CBS’ globe-trotting Criminal Minds: Beyond Borders opens Season 2 this Wednesday at 10/9c, and its itinerary this time around includes stops in Tanzania, Italy, Colombia and a snowy Nepal.
The threats, though, aren’t limited to sinister UnSubs (and maybe just maybe the Yeti). Rather, Jack Garrett (played by Gary Sinise) and the International Response Team might have cause to look over their shoulder right there in the FBI.
Showrunner Erica Messer shared with TVLine a look at the Season 2 plan.
TVLINE | What sort of lessons were learned coming out of Season 1 going into Season 2? What did you find yourself leaning into, or dialing down?
Season 2 is a bit like what our back 9 would have been, if we had had a full 22 [episodes for Season 1], so I think we’ve earned the right to have our audience understand who our heroes are a bit more. Specifically with Jack, we go home with him a lot more this season, and we even introduce his son Ryan, played by Matt Cohen (General Hospital, Supernatural). Ryan is new to the FBI and he’s following in his dad’s footsteps, and that can be a little hard because Jack Garrett casts a big shadow. So we’re playing the family drama within that. Having an actual family member who’s in the field with us a little reveals a different side of Jack, as a literal father figure.
TVLINE | That was one of my questions: Will Matt Cohen recur in the same capacity as Sherry Stringfield (as Jack’s wife Karen), or is this a different thing where he’ll actually get into the A-stories?
We introduce him with Sherry and the other kids, in the first episode, to show Jack as this family man who goes to church and all that good stuff. By the seventh episode, that introduction of Ryan that seemed like, “Oh, this is just background for Jack’s life” becomes a part of the story. And by the time we hit the end of the season, he becomes a major part of the story. It’s taking the idea of his family and really integrating it with his work, in a way that we hadn’t done before, but in a way that plenty of shows had done. Criminal Minds hadn’t played this thing of, “There’s a team member who has another family member within the Bureau,” so it was nice to do something that we hadn’t been done.
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TVLINE | Usually Criminal Minds family members are there just to get tortured or killed!
Exactly! Get them married so they can die. Whaaat? [Laughs]
TVLINE | What other characters will we get personal insight into?
Clara (Alana de la Garza) is deciding that it’s time to open herself up to dating again. Last season was really about getting “back in the saddle” in terms of work, and she’s taken her time off to bereave the death of her husband. Now she’s ready to open herself up to [dating]. It’s just baby steps, of course, but there’s a nice episode where she meets somebody (played by Agents of S.H.I.E.L.D.‘s Simon Kassianides) that maybe if they both didn’t travel the world so much they could actually be together — and that might be something we could explore in future stories. It feels rich and lovely to see her smile in that kind of way.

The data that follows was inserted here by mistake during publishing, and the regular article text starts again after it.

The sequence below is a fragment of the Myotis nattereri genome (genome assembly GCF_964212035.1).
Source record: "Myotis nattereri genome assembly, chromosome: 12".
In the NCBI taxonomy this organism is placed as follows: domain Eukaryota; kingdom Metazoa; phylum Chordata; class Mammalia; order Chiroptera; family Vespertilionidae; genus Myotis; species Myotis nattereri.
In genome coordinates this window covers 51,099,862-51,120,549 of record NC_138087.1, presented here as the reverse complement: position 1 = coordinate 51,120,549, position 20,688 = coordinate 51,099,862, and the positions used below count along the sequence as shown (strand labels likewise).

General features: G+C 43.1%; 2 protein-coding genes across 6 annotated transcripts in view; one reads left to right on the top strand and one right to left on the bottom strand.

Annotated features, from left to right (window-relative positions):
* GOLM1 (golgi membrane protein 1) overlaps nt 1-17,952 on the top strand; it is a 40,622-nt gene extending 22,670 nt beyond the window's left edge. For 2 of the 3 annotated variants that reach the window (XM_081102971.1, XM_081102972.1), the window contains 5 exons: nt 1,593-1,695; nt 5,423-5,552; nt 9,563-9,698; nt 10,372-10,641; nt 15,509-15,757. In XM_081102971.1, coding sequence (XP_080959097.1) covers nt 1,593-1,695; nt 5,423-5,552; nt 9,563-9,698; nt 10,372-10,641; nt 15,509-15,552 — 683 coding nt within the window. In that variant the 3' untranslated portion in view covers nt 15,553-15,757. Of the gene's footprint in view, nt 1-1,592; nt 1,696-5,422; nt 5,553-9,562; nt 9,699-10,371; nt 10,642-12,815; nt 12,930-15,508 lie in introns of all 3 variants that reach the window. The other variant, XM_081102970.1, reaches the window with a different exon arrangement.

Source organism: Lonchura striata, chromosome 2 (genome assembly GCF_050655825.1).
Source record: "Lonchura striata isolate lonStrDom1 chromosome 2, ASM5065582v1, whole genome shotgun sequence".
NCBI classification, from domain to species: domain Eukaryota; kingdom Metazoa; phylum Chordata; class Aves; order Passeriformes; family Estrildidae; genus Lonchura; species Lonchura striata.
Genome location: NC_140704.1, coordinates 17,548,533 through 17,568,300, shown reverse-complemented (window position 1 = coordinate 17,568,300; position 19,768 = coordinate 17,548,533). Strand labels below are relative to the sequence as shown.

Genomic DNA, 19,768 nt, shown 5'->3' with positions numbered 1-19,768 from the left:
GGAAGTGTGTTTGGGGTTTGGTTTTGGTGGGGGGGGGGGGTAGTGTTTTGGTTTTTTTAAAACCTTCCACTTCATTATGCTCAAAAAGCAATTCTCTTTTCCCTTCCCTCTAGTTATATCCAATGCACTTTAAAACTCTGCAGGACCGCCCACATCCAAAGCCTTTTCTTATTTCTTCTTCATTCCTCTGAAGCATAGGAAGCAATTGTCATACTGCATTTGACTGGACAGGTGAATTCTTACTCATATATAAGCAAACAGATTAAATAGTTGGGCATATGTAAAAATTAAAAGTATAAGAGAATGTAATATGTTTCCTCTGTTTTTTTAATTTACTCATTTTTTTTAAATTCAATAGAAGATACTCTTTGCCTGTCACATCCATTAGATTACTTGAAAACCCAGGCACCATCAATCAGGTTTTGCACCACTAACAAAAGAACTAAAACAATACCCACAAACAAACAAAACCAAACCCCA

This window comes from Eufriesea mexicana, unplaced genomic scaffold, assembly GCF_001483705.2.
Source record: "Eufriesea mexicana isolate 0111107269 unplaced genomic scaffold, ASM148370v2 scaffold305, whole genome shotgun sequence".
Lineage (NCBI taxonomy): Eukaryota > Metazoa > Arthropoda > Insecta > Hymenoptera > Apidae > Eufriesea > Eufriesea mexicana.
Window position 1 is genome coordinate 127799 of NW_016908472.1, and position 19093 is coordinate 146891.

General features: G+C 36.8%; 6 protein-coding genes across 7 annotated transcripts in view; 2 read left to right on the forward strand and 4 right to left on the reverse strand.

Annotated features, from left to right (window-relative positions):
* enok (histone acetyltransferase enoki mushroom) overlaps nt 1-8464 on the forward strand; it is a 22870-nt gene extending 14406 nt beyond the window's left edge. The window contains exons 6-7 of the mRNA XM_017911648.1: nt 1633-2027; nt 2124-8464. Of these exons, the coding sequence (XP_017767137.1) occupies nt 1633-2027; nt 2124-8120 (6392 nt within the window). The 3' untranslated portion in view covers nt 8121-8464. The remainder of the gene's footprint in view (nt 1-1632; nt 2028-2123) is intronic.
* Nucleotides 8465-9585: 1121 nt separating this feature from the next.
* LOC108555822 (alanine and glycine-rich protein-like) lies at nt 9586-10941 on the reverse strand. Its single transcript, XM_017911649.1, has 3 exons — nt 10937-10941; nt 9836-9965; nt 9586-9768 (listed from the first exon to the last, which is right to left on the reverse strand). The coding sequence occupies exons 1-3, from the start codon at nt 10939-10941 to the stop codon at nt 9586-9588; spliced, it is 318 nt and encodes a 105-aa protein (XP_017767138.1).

TVLINE | What places is the team headed to this season?
We are all over the place. We start the season in Tanzania, and we’re going to Italy, and Colombia, and Bangladesh…. Daniel Henney (who plays Matt) will have a nice story when we get to South Korea, which is partly inspired by Daniel’s own life. His [Korean] mother was given up for adoption and raised by an American family, and we’re sort of taking that story and putting it onto Daniel’s character, about his mother. That’s a nice way to touch on one of our heroes without him being in jeopardy. And then Monty (Tyler James Williams) goes in the field with us this year, which is a lot of fun.
TVLINE | Is he terrified?
Of course he’s terrified! He’s not a good flier. [Laughs] It’s especially fun because we go to Nepal and the locals are believing this wasn’t just a murder that happened but that possibly the Yeti was involved, so you get to hear a bit of Monty’s conspiracy theories.
TVLINE | What’s the most ambitious or trickiest locale you’ve given yourself to fake this go-round?
My answer might be different from our production designer’s, but Nepal, production-wise, just seemed nuts. We had to go out into the woods — Nothing You Could Fake in Griffith Park woods — and make snow. We were done with our season in early December, so it wasn’t as cold as January and February had been in Los Angeles, but we were still in a high enough altitude that the snow that we made stuck around. Watching that episode, I felt like, “Wow, we had to do a whole heckuva lot.” We were outside a lot, it had to look like we were freezing…. But Tanzania was no joke, either. We were out in Piru for days and days and days, with a train station and 23 missing Americans walking around in the hot, hot heat of that….. That was, production value-wise, a huge undertaking. When we get off that plane, it has to look like we’re in that country. If we don’t grab you from the first frame of it, then your’e not going to be along for the rest of the ride.
TVLINE | Tell me about one of the season’s most haunting, creepy episodes.
I think the Italian episode that airs second is pretty cringe-worthy. It’s almost like the Italian take on the Zodiac, but even worse in a way because what he’s doing… you don’t see much of it, thankfully, but there are a lot of great jump scares there. And for the team, the most horrifying episode would be what ended up being our bottle episode, where the IRT is under investigation for something that wen awry when they were on their last case. The team is under fire, literally, in big trouble with the FBI. It’s one of those stories that you couldn’t tell in the first season because people don’t care enough about the team or the characters yet, but you could certainly tell it in a Season 2. That’s one of my favorites of the year.